Are they ahead of us? Are we in a better position for the future than them? Whatever, this is a great read on the one of the most vital topics facing our cities as we transition to a low energy, local future
We Are What We Eat: A Look at Our Local Food Ecosystem
Last week, Soapbox partnered with the UC Niehoff Urban Studio and the Urbanists to kick off the first edition of a four part speaker series designed to address urban sustainability issues. Our first entrée? Fittingly, food.
We started off with a simple, basic premise – Homegrown food is good for you. But its value and power transcend basic nutrition. As urban cities experienced decline in the 20th century, access to fresh, local produce, and simply prepared food gave way to unhealthy fast food and corner markets with scant a vegetable in sight. We wanted to know what it takes to re-create a culture of fresh, healthy food. And how do we as urbanists help to ensure it’s a sustainable enterprise?
To lead the discussion we invited some local thought leaders on food. Thomas Acito, owner of Cafe de Wheels and member of the Cincinnati Food Truck Alliance, Joanne Drilling, the new executive chef at Murphin Ridge Inn, Matt Ewer, owner of Farm Fresh Delivery, and Karen Kahle, Resource Development Director, Corporation for Findlay Market gathered to share their thoughts and answer our questions. Mary Stagaman, Associate Vice President, External Relations at the University of Cincinnati, served as our guide.
Stagaman began the discussion asking about the importance of a food ecosystem. Sounds complex, but a food eco-system isn’t as contrived as it might sound. Drilling said it could be the simplest, aggregate of things revolving around ‘community.’
“A neighborhood where a whole bunch of different things are happening. Farmers growing, greenhouses, chef owned restaurants, wine bars, farmers markets and all the citizens who are eating there.”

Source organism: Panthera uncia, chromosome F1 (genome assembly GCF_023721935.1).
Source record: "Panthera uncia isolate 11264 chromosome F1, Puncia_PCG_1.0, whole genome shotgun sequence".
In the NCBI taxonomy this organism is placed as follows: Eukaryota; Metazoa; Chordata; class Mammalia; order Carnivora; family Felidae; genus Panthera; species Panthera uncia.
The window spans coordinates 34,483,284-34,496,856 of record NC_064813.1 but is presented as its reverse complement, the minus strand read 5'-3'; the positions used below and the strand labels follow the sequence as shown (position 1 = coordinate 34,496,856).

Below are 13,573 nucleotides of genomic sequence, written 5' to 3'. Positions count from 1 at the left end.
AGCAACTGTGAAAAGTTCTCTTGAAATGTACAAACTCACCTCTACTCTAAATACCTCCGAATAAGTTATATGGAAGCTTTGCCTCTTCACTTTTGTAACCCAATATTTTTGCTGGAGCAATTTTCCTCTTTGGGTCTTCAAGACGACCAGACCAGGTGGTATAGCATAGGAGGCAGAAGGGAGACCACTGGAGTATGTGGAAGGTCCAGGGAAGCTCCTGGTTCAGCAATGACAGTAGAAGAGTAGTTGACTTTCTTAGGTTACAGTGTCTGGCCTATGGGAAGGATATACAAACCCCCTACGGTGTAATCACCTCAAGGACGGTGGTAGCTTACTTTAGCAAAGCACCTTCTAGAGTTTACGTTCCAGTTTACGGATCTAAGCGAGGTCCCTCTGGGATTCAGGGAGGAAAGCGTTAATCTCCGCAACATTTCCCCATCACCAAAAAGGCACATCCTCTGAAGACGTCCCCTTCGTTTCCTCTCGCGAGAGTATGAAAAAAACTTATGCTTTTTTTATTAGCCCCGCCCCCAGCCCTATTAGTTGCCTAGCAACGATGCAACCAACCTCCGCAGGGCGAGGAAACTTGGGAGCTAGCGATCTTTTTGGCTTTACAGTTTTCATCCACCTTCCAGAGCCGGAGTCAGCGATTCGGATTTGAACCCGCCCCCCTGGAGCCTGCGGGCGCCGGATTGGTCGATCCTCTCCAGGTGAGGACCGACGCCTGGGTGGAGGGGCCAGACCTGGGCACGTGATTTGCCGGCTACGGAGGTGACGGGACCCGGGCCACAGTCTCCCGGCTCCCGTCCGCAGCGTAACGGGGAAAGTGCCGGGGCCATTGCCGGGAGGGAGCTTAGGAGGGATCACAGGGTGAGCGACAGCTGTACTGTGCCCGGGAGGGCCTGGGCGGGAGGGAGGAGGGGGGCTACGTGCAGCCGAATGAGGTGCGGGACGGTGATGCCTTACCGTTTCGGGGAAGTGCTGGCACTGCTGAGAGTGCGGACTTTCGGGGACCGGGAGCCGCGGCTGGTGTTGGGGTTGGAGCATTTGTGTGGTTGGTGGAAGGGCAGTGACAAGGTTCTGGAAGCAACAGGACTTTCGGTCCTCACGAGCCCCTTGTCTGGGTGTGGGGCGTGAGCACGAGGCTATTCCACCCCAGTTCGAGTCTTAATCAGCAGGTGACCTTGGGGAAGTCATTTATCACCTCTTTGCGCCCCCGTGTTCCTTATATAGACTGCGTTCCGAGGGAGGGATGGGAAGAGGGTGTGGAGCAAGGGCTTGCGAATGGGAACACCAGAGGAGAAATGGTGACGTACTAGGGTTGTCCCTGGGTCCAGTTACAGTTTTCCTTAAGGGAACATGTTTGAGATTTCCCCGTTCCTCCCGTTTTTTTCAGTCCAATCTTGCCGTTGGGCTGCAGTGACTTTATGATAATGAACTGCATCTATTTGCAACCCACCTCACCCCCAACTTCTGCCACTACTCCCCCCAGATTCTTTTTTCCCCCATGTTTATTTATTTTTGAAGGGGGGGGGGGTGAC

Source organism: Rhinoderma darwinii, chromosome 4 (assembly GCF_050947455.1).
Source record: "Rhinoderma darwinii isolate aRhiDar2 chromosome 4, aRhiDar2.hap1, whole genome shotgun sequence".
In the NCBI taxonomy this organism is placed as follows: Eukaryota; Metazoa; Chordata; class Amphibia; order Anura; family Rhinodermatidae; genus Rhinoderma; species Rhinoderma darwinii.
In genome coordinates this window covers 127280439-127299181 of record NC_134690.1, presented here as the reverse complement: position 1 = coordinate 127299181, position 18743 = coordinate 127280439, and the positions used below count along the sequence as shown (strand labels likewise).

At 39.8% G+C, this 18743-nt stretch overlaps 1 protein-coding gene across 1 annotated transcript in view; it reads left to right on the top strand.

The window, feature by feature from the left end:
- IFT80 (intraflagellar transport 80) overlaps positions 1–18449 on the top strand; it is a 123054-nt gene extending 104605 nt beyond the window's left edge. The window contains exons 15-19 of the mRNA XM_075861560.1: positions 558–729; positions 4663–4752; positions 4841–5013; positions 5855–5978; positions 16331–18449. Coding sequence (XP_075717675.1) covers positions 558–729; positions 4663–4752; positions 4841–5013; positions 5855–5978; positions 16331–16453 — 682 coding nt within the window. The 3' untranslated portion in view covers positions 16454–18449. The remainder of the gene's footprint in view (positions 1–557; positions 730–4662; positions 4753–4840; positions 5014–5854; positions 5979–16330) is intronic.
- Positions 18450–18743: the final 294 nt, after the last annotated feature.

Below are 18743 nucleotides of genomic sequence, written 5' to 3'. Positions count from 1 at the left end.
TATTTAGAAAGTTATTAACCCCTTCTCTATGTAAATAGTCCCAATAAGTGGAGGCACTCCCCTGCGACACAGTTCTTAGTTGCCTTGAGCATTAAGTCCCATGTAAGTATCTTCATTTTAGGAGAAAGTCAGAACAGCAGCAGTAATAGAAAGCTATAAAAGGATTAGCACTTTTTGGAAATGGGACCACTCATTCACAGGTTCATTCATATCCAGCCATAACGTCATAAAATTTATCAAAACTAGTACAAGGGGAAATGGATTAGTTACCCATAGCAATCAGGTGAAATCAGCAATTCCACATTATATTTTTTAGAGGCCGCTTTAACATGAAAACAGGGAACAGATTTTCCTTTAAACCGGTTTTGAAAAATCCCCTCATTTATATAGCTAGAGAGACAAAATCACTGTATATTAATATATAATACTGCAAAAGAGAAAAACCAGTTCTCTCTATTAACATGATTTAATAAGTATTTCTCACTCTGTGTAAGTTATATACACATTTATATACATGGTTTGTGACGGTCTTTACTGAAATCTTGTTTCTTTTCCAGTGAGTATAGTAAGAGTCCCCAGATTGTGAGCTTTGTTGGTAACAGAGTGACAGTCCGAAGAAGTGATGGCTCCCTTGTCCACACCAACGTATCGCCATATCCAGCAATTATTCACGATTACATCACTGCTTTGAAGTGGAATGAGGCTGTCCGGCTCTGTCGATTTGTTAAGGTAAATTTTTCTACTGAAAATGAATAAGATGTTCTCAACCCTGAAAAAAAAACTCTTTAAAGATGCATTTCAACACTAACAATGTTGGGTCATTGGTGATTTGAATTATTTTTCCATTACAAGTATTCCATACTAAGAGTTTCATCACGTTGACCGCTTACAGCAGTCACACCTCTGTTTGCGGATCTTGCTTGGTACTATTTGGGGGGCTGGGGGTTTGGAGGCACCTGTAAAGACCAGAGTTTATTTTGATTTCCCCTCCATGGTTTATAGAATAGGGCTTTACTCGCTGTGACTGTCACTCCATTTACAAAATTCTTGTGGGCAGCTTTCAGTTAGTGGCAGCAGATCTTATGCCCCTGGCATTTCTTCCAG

Ewer said an ecosystem is all about access. “Systems that allow local food to get in the community to connect,” he said. In Cincinnati’s ecosystem, Ewers considers top soil “our greatest resource.” Ewer is the owner of Farm Fresh Delivery, an online home delivery service that provides organic produce and natural groceries to its members. For a healthy ecosystem Ewer said, “it comes down to family farms.”
Another important role in a food eco-system is the food consumer. Kahle, Resource Development Director of Findlay Market, grew up in Northwestern Ohio and was the granddaughter of farmers. She pointed out the food is more than just nutrition.
“We all eat and since it’s something we all do, it brings people together and it’s something we can all enjoy,” Kahle said.
So how do we create that community in our urban neighborhoods? Drilling, who trained with local celebrated chef Jean Robert de Cavel, and previously helmed the kitchens at Lavomatic and Slims, is now decidedly out in the country as the new executive chef at a popular Adams County bed and breakfast, Murphin Ridge Inn. However she said similar lessons about an urban food ecosystem can be learned from the small Amish community where Murphin Ridge is located.
“Murphin Ridge is in the middle of an Amish community called Unity. Their lifestyle lends itself to a really close community. We get great dairy products and eggs, every kind of vegetable and food imaginable. They’re reinvesting in their community,” she said.
Once we recognized our community components, all agreed that education of where our food comes from is an important part of understanding how we eat and what we eat.
Ewer remarked that there’s an old adage, “Heat doesn’t come from the furnace and food doesn’t come from the grocery store,” that exemplifies how little we all know about where our food comes from today. All agreed that getting your hands a little dirty or at least seeing a little dirt with your produce is important.
Acito, who grew up in New York, came about his appreciation for fresh produce somewhat organically.